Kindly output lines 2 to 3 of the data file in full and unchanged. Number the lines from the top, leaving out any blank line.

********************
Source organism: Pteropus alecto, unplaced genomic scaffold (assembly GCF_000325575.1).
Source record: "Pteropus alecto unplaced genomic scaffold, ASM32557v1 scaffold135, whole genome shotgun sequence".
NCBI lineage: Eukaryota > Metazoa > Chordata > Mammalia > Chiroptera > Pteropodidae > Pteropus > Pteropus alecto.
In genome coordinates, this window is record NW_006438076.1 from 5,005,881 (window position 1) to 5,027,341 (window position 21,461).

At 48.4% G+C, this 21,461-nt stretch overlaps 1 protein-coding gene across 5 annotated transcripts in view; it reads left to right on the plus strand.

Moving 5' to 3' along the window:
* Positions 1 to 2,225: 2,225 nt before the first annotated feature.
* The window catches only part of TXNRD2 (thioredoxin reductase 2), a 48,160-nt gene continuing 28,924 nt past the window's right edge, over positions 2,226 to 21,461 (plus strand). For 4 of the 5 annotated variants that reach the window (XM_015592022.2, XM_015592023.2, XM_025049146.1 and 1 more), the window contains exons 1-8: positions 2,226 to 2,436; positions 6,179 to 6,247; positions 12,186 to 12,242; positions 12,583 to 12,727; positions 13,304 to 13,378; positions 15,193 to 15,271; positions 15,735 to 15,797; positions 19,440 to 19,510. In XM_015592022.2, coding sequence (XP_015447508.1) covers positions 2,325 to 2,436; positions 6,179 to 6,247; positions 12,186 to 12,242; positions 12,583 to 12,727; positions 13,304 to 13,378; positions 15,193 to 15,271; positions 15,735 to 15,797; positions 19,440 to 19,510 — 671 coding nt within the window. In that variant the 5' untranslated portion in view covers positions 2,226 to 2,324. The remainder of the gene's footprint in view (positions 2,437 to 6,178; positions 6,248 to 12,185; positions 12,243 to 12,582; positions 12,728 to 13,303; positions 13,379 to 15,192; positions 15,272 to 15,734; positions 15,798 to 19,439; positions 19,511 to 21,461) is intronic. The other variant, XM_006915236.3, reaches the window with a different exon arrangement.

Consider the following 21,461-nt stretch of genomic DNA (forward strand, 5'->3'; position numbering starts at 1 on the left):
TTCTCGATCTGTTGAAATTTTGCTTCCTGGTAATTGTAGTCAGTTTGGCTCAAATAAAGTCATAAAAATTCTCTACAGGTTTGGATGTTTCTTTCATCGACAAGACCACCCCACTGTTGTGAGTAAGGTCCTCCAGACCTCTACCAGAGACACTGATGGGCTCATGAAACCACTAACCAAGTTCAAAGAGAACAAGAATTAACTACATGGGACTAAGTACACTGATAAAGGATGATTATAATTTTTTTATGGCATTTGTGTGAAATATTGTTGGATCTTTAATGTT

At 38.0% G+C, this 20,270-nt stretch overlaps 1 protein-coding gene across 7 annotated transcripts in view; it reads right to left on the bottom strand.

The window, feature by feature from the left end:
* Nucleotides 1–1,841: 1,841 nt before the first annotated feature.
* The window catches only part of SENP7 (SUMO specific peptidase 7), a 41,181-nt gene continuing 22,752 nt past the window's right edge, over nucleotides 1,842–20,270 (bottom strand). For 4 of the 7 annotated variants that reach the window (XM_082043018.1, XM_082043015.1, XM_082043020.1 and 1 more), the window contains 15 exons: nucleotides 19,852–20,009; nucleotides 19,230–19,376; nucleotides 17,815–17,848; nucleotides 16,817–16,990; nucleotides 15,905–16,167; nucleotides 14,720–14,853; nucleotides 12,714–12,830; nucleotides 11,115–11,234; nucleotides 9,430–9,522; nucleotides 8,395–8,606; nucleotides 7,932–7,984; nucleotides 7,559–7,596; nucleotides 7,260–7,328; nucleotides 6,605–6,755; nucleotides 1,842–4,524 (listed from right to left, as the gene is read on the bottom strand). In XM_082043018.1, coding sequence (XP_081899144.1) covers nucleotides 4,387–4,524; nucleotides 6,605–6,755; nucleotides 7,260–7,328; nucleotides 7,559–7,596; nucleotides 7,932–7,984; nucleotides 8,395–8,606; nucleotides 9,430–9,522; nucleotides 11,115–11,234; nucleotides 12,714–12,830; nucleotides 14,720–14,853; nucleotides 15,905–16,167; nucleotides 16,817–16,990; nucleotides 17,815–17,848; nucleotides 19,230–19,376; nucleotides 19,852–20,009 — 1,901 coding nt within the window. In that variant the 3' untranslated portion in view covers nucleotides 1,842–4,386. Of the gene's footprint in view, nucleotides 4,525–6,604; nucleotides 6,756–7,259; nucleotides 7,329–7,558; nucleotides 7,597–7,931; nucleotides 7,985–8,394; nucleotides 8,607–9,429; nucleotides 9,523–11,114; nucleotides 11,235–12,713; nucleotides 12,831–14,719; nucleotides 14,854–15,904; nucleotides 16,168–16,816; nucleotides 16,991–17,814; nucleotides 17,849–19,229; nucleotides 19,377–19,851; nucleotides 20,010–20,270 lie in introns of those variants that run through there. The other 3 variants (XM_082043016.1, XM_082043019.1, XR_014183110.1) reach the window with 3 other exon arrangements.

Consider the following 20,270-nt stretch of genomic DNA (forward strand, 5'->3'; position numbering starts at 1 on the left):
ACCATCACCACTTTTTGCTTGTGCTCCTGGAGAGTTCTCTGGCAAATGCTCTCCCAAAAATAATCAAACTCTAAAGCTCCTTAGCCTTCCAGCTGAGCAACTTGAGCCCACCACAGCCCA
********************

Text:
Source record: "Pteropus alecto unplaced genomic scaffold, ASM32557v1 scaffold135, whole genome shotgun sequence".
NCBI lineage: Eukaryota > Metazoa > Chordata > Mammalia > Chiroptera > Pteropodidae > Pteropus > Pteropus alecto.